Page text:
It’s been said in this column before that “time is the new world currency.” Time is the only truly finite, or limited, resource to a human being. You can never create it, like you can wealth. Time only ticks away; it never increases.
In the next few years, the focus is increasingly on efficiency, which by definition is to accomplish something with the least waste of time. Running a business is fraught with time wasters.
Employees may come to you with problems they can readily solve on their own, customers may want to speak “just to you” about getting their oil changed, and vendors always want face time to sell you the latest gadgets. Let’s talk about spending your time like the precious commodity it is.
Do items for small business owners are the critical tasks of keeping the business alive. Think of Do items as the oxygen for the business. These are important, urgent, and must be priorities each and every day. What is a Do item? Do items are things that only the owner can accomplish whether they be decisions about cash flow, making payroll clear on time, or monitoring the systems that make the company hum – or in crisis, crash. Do items are also the things that owners have a passion for. Getting your motor running is vital to the long-term success of the business.
Owners should prioritize these tasks over everything else in their day and 80% of an owner’s time each day should be spent on Do items. When possible, begin these items first or as early in the day as possible so that decisions can be made in other areas of the company.
Delegation is the art of assigning work to others in the company that will benefit the company (someone doing work for you) and the person doing the work (it expands their skill set, grows their influence, challenges them, and increases their worth to the company).
Delegated work is often work small business owners keep to themselves because they have a belief that “only I can do this right/fast/on time.” That is often true. The only reason it’s true is because the owner hasn’t allowed someone else to learn the task.
Delegated work is important. But it’s not mission critical, and that is what separates a Do item the owner is passionate about and a Delegate item. It’s something the owner can do, but should allow others within the company to grow into. If it gets messed up, the owner can correct, or spend the time teaching how to correct it.
Delegation’s first step, handing over the power and authority to someone else to do the work as they see fit, is often the hardest step. “Will they do it as well as I do it?” “Will they do each step the same was as I do?” are often the questions holding us back from delegating.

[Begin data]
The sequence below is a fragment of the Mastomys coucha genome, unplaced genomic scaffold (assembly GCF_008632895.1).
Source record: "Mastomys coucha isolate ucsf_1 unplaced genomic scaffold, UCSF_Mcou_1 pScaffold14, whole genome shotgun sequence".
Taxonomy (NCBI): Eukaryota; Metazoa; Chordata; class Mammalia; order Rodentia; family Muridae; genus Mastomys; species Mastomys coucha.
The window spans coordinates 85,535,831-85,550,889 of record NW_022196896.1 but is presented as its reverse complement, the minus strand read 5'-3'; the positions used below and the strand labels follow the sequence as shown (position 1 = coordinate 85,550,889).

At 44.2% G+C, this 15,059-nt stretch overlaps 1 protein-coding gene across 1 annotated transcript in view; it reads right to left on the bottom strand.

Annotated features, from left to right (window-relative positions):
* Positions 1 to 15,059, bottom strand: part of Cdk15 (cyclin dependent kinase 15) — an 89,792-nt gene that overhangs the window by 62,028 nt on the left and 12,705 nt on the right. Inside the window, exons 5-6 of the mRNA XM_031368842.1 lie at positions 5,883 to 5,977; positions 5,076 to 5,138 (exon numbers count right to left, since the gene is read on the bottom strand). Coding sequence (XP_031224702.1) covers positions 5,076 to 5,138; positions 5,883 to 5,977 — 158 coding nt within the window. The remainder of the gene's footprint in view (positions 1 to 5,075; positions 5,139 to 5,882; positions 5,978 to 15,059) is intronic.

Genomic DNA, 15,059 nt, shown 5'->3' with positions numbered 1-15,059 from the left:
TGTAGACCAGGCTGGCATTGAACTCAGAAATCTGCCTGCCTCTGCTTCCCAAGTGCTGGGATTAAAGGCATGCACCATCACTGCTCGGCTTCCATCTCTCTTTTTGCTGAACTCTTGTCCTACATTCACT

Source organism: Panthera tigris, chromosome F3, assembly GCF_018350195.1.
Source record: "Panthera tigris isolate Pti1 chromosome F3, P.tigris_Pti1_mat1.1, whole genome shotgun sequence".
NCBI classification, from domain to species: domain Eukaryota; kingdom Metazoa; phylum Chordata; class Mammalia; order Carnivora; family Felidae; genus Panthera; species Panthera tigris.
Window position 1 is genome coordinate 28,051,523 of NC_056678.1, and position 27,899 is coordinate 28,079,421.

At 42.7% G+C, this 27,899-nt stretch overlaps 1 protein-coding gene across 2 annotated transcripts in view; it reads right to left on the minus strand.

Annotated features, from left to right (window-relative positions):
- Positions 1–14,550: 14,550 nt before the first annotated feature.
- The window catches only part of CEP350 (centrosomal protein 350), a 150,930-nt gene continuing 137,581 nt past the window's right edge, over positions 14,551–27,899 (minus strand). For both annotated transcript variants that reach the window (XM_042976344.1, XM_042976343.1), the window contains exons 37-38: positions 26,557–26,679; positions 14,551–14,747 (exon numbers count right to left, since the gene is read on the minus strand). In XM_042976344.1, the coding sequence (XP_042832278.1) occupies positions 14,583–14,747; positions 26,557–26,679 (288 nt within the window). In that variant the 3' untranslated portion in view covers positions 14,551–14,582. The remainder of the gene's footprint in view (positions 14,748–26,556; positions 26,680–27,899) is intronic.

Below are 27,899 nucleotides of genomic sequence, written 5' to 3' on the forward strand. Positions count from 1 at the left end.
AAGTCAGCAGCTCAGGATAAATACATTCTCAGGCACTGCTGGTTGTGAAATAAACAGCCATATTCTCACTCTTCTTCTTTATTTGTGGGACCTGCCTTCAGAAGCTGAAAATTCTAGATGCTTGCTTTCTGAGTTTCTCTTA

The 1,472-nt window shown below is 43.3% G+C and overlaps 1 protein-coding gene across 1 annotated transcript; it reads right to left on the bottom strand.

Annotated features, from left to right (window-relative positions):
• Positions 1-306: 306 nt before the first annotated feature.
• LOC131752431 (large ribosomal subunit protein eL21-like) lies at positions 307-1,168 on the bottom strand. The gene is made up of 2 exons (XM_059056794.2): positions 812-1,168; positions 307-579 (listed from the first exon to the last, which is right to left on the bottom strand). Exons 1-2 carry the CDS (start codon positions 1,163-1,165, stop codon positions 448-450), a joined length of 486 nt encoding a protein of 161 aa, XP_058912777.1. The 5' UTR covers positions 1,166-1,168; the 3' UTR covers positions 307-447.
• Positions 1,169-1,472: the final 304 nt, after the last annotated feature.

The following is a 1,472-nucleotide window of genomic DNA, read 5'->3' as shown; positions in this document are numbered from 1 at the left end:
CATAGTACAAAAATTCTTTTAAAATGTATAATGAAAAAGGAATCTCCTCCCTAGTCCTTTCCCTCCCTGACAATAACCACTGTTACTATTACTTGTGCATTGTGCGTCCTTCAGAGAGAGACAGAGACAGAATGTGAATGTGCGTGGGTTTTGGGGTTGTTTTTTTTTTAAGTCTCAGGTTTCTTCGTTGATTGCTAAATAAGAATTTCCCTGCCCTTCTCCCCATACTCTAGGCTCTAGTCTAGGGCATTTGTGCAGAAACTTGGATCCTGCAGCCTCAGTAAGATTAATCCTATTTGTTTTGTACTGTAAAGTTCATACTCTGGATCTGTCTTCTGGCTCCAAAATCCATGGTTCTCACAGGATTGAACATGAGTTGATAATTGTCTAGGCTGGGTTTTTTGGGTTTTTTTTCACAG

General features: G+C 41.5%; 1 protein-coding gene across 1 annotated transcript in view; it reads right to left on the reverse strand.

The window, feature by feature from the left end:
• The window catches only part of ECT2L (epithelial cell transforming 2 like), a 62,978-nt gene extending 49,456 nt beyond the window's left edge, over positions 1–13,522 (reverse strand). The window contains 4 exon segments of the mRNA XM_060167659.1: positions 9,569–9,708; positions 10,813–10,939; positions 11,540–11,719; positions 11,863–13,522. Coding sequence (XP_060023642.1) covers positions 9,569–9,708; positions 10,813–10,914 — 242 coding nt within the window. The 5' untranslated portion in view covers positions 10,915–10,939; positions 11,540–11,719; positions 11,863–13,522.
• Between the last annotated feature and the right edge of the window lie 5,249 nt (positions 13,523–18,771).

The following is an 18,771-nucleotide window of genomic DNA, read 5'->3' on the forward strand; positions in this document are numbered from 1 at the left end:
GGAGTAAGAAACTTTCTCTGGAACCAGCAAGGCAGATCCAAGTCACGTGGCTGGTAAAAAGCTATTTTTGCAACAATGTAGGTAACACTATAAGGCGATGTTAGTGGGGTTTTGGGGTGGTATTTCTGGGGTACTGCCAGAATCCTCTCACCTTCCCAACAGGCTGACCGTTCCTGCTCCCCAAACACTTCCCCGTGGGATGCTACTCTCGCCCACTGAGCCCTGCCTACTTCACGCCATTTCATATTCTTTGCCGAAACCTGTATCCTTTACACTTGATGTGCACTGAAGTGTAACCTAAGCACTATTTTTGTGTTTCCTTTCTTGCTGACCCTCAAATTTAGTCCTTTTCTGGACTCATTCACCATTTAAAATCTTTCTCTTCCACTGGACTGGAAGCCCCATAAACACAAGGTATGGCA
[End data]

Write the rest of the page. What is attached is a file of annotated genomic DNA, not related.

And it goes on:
The questions we should be asking ourselves are “Is the end result going to be the same?” “Are the same methods generally going to be used?” and, just as importantly, “Will this free-up crucial time for me to be doing other important work?”
These are items that are not critical to the businesses success, yet have potential to improve it. They simply aren’t important enough today to be chewing into your time (which should be spent on a Do or teaching Delegated items.
Delay items often hang around our minds, maybe sometimes causing some anxiety because we can’t seem to get around to making a decision. Sometimes we need more information, sometimes we don’t have all the resources. Sometimes, we just don’t have the impetus to make the call. Either way, the best way to handle delay items to make a call on when you will make a call. Get it off your plate, and onto your calendar.
The decision should be how long can I put this off until it rises to the level of necessity? It might even simply rise to Delegate. Either way, stop letting a hundred minor decisions consume your day, and just push them out on the calendar so you can focus on the things that matter: the people and the assets of the organization.
How many things do you do every single day that if you stopped doing, nothing would happen? That report that you make or read every day and email out? Does anyone read it anymore? Are you doing something today that you are simply do because you have always done it?
This category is important because often our day is consumed by many little things that don’t add up to accomplishing any real results that affect the business. Often, they seem important but it’s usually just a legacy item.
When was the last time you looked at what you do every day and took something off the list? Too often, we simply continuously add things to our daily routine, and we end up sloppily trying to accomplish too many things, when in fact, if we focused on what truly mattered and handled the urgent and important things with quality, that would add more to our bottom line. ■
Dennis McCarron is executive director of Dealer Strategic Planning Inc., a company that manages multiple tire dealer 20 Groups in the U.S. (www.dsp-20group.com). To contact McCarron, email him at firstname.lastname@example.org.